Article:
Culture clinic: Ben Miller
What, in human history, do you wish had never been invented?
Shrink wrap. Boffins of the world: how about we shelve Blu-ray, HiDef, MPEG2000 and whatever else is on the horizon, and focus on inventing some kind of container for a DVD that a normal human being might actually be able to open?
If you could have been born in a different century, which would it be?
I'd take my three-score-and-ten from 1600 - that way I'd get in a bit of Shakespeare, a bit of Restoration and then the birth of science, popping my clogs after sipping a glass of newly invented Champagne.
The ending of which book/film has most disappointed you?
The Wizard Of Oz. That's a grown-up's ending to a child's film. Give me an Emerald City, a wicked witch and a battalion of flying monkeys, and you have to top it off with a half-decent wizard. Have to.
What is your fantasy other job?
A particle physicist in CERN this summer, when the nuclear researchers switch on the new Large Hadron Collider, in search of the Higgs boson. Though there is one school of thought that says the first collision is going to create a black hole and precipitate the collapse of the known universe, so I'd want full benefits.
If you had to be stranded in any one place in the world, where would you like it to be?
North Cornwall. I absolutely love that bit of coast from Tintagel up to Bude. I am trying to persuade my family that we should live there but they keep pointing out that it's in Cornwall.
Name something or someone you truly believe in.
The Rolling Stones.
Who, in the whole of history, would you most like to sit next to on a long-haul flight?
I'd like to be sandwiched between William Hazlitt and Jayne Mansfield. Sadly, I'd probably end up ignoring Hazlitt.
Which public figure do you think is most overrated?
Ronald McDonald. I'm getting heart-warming ginger clown all the way down till I get to those boots. Those are nasty, steel toe-capped, Dr Marten-types and they scare me.
What question are you never asked and most want to answer?
"Has anyone ever told you how little you look like Rob Brydon?"
This much I know
My first date was with Jackie Thomas, aged 18. She knew what she wanted and I dithered. She became a vet. I became a comedian who did a sketch about a vet who didn't wear any clothes.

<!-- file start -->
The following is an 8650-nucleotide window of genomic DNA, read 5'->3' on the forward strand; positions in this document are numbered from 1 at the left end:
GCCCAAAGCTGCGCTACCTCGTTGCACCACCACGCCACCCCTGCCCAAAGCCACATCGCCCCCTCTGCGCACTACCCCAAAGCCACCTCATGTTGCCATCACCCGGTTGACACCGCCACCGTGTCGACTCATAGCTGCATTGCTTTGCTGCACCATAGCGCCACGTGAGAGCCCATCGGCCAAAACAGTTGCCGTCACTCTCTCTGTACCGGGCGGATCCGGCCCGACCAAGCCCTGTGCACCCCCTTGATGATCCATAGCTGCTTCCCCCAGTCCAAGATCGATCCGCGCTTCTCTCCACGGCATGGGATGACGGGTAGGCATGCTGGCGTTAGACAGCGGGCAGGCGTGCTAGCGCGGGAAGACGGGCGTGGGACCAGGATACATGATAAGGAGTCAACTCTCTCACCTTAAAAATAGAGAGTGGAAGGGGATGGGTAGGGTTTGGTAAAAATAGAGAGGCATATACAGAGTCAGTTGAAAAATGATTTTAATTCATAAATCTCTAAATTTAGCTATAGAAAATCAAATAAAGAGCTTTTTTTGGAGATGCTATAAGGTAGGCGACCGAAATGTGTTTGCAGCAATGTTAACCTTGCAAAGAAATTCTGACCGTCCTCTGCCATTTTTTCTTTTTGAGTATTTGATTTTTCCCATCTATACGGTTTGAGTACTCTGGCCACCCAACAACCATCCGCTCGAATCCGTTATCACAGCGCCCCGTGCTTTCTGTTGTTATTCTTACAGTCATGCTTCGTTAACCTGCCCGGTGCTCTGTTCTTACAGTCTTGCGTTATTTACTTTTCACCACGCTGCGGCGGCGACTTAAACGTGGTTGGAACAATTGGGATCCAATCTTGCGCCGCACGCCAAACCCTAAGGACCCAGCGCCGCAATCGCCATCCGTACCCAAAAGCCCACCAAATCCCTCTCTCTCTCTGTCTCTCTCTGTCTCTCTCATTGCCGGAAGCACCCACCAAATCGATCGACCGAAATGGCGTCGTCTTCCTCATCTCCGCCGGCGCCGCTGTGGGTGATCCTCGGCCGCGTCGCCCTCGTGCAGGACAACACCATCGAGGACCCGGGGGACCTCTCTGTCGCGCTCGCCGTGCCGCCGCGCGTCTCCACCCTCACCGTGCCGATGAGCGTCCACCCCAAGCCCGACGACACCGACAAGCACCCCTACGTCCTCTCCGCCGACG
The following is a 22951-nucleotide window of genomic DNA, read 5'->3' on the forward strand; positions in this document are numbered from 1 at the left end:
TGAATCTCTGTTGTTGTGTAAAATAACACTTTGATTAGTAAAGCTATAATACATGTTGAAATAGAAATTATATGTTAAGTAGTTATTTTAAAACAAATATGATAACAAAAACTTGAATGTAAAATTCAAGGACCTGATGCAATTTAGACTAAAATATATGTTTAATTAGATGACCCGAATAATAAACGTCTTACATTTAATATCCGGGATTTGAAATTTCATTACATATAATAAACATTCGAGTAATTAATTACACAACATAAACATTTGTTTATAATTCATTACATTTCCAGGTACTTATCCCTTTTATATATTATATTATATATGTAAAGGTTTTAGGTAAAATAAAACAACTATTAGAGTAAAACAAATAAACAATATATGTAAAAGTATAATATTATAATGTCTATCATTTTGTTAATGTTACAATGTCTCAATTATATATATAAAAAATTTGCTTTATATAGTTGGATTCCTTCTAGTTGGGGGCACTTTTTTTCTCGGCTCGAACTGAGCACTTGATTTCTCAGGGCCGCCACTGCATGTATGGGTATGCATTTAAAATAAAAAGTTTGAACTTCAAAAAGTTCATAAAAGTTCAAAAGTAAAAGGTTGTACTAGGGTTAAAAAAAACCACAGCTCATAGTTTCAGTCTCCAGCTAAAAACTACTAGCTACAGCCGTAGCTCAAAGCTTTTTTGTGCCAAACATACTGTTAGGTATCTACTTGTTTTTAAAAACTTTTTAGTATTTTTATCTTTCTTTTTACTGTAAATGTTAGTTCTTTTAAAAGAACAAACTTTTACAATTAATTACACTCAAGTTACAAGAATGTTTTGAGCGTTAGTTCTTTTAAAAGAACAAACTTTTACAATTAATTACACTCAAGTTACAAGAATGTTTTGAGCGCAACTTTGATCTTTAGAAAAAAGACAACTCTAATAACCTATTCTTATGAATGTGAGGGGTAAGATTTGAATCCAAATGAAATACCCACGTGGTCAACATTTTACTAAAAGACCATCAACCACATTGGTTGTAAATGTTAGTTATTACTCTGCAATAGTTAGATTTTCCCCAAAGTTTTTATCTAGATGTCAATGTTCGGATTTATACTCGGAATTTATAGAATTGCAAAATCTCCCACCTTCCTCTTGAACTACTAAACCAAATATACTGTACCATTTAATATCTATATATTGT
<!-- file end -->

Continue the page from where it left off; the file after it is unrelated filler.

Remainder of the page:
I abandoned my PhD thesis, which was titled Novel Quantum Effects in Quasi-zero Dimensional Mesoscopic Electron Systems. It's about examining the behaviour of individual electrons when you cramp their style.
Confidence is key, but elusive.
Baking is governed by strange and arbitrary laws. I baked a Victoria sponge about a year ago and it was utterly perfect. This weekend I made one and it caught fire. What have I done differently? Nothing.
Everything in moderation including moderation. I never eat pudding, but occasionally you'll find me presiding over a stack of American pancakes with butter on a Saturday morning. That's me in full debauch mode.
In my twenties I used to drink a lot, eat shit and stay out all night. By your early thirties it stops. Your metabolism tells you 'I can't deal with this any more.' I almost feel sorry for people whose metabolism never gives them the signal to stop.
I met my wife at a friend's wedding. We were in an orchard in the Wye Valley and she came running up to the groom and said, 'Here's your wedding present' and she did a cartwheel. In my book, if a girl does that in an orchard, you marry her.
In the late Eighties, learning to juggle or ride a unicycle was mandatory at college. I learned the unicycle, and the lesson is: no matter how good you get, you will always look like a tosser.
I went up to this girl once and said 'Happy New Year!' and kissed her, and even though it was February she didn't slap me. In fact, we dated and she was lovely. Rachel Weisz went on to be a Hollywood star and it nourishes the soul to think that good people can still make it.